Safe, sufficient, secure water resources are essential to life on Earth as well as to almost every aspect of a vibrant, healthy society. Our water infrastructure is designed to deliver safe tap water and sanitation to homes and businesses and to maintain health water supplies both above and underground. Unfortunately, most of the infrastructure in place today was designed and constructed 50 to 100 years ago and is no longer adequate to meet the challenges of today, including population growth, urbanization, uncontrolled pollution sources, over-consumption of surface and groundwater, and, of course, climate impacts to water resources. News reports of water-related catastrophes are pretty much constantly in the news, including contaminated drinking water in Flint and many other cities across the U.S., flooding in Louisiana and Texas, thick toxic algal blooms in Florida coastal waters, and continuing drought and wildfires in the West. And that was just in the first 9 months of 2016.
The outmoded and decaying infrastructure currently in place thorough the United States needs to be revitalized. With more than 155,000 public water systems and 16,000 wastewater systems serving the public, this will be a major task. While U.S. EPA estimates that it will take nearly $384.2 billion to restore and upgrade the existing water infrastructure over the next 20 years, infrastructure investment is a bargain as compared with the public health, environmental, and social costs of failure to do so.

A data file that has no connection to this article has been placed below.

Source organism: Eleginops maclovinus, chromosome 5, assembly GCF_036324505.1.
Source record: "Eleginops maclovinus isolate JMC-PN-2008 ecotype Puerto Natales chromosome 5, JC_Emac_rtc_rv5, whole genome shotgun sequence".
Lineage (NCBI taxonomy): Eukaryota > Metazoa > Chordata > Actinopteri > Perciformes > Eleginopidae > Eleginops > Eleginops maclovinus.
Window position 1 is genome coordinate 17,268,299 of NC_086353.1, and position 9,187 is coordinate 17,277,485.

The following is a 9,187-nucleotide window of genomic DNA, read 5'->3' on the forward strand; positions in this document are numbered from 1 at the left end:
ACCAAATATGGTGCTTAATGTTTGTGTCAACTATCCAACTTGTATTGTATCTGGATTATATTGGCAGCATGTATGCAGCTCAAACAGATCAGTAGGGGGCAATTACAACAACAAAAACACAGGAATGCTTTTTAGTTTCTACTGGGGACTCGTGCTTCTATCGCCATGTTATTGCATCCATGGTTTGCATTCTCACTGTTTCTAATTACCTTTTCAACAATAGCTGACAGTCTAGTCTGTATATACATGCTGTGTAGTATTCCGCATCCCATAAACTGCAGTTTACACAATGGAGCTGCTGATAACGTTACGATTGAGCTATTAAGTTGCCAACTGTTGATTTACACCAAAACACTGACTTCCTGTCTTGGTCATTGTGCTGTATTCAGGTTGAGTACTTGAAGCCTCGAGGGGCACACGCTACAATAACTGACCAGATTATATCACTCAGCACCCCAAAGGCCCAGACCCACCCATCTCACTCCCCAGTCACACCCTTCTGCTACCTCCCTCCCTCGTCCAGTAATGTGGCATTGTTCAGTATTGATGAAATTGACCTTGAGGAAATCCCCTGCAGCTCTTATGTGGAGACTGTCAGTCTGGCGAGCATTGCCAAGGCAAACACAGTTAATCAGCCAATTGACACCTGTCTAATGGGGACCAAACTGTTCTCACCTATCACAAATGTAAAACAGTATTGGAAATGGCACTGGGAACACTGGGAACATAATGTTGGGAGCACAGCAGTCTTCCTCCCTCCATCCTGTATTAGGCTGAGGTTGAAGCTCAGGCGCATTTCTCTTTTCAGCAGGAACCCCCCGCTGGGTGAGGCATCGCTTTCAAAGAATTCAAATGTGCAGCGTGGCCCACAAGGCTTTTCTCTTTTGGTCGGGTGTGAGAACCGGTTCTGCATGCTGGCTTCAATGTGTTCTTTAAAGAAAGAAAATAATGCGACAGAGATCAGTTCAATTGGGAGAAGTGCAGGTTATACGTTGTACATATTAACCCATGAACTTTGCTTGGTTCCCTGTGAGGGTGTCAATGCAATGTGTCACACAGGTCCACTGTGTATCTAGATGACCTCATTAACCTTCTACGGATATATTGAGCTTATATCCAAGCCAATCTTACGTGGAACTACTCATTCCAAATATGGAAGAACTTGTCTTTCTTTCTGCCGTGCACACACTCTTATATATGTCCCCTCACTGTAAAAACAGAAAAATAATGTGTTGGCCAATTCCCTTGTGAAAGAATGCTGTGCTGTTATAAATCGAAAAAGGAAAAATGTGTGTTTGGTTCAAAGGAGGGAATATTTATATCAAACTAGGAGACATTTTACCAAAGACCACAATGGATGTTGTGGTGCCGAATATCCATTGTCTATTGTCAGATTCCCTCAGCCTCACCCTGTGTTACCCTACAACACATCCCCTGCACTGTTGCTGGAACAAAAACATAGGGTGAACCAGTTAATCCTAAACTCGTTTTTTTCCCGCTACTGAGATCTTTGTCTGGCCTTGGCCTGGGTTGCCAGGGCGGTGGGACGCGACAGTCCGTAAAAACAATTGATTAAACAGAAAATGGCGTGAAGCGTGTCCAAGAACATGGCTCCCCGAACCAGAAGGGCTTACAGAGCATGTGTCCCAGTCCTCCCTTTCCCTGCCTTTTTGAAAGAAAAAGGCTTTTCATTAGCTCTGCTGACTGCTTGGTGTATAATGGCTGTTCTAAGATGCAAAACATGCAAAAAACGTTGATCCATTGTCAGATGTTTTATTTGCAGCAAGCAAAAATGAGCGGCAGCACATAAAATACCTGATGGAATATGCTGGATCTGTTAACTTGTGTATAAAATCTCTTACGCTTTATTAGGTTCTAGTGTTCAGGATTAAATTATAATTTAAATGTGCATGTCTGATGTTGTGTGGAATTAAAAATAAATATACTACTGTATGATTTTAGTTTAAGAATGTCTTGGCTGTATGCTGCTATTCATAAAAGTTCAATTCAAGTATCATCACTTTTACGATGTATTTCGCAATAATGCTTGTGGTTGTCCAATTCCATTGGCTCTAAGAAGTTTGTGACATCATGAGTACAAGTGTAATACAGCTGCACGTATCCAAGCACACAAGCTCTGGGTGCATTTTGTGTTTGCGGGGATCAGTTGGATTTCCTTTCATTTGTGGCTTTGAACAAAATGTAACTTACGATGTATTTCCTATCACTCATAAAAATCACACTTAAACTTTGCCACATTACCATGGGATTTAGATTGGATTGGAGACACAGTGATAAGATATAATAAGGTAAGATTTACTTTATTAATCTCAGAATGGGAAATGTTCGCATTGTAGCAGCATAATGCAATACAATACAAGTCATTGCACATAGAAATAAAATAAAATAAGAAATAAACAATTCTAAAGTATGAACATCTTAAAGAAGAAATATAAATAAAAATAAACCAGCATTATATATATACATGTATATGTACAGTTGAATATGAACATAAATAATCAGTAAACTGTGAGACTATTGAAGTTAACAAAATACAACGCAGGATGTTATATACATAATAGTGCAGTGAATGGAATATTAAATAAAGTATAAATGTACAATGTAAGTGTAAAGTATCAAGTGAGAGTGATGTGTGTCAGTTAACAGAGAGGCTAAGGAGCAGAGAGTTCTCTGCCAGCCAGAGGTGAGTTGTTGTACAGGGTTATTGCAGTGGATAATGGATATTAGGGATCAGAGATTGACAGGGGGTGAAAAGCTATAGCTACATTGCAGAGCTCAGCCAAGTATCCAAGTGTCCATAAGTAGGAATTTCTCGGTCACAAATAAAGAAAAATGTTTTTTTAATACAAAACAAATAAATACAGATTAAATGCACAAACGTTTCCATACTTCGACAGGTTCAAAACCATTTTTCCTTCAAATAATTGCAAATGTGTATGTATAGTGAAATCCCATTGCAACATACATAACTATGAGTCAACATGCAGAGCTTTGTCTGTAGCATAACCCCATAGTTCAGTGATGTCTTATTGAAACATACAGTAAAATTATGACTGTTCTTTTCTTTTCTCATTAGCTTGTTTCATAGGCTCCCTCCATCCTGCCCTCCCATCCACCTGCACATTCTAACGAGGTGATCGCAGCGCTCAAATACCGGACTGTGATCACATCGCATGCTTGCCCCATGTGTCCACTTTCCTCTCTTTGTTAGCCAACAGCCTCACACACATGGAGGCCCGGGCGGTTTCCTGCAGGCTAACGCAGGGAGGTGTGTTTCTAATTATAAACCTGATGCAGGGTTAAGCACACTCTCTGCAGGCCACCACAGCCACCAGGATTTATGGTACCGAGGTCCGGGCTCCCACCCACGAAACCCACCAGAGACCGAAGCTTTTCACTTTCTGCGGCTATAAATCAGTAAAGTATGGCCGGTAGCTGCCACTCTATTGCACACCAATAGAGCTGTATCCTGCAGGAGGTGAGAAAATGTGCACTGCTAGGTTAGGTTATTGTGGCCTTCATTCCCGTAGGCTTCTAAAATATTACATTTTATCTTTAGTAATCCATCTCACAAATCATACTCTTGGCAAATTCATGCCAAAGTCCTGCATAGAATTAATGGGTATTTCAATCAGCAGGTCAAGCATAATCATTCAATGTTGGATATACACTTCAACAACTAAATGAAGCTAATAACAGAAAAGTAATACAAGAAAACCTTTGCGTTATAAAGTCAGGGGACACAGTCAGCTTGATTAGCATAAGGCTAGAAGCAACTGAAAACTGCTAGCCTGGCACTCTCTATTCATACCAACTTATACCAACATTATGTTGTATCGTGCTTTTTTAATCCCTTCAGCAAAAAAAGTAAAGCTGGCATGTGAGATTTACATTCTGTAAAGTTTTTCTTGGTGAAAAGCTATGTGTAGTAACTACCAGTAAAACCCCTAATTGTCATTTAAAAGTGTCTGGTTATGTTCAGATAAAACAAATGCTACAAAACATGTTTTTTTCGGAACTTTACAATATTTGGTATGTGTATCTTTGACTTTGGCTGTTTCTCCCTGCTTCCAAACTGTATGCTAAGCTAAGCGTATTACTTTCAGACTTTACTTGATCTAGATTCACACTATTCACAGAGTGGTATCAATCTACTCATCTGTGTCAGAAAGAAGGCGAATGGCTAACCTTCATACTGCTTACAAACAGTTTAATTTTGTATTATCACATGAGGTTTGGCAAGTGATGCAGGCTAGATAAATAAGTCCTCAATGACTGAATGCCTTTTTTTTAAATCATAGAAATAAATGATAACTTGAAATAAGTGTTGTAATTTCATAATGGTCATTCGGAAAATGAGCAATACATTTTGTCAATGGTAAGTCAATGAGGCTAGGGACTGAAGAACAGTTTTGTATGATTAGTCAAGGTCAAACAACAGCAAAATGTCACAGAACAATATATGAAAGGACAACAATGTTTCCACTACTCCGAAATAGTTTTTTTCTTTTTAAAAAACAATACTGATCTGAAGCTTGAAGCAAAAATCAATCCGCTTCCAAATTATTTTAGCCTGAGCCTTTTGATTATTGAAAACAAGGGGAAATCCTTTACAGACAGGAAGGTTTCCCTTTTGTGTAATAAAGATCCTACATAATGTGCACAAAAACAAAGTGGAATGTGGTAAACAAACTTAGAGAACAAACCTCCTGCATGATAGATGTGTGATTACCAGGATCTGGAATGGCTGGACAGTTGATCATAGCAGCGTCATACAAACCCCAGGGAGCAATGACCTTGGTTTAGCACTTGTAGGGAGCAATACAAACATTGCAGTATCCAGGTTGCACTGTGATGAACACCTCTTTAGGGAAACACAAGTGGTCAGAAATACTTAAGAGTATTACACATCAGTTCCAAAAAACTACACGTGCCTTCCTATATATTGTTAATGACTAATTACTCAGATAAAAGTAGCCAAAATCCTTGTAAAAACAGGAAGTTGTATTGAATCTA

A solution for these issues requires us to move past 20th century solutions, and use holistic, integrated water management solutions that produce more benefits for people and nature. Smart water infrastructure investments can create jobs, spur private investment, enhance water security, reduce climate impacts, enhance climate resiliency, and, of course, also protect public health and the environment. I just participated in an event sponsored by the Center for American Progress and NextGen Climate America on the topics of “Upgrading American Infrastructure: Smart Investments for Our Economy, Health and Climate.” Speakers focused on many forms of infrastructure, including energy, water and transportation, but the consensus is that water needs to be a major focus on infrastructure investment and that new technologies, new financing tools, and new approaches to community engagement can make it an even better investment for the future than ever before.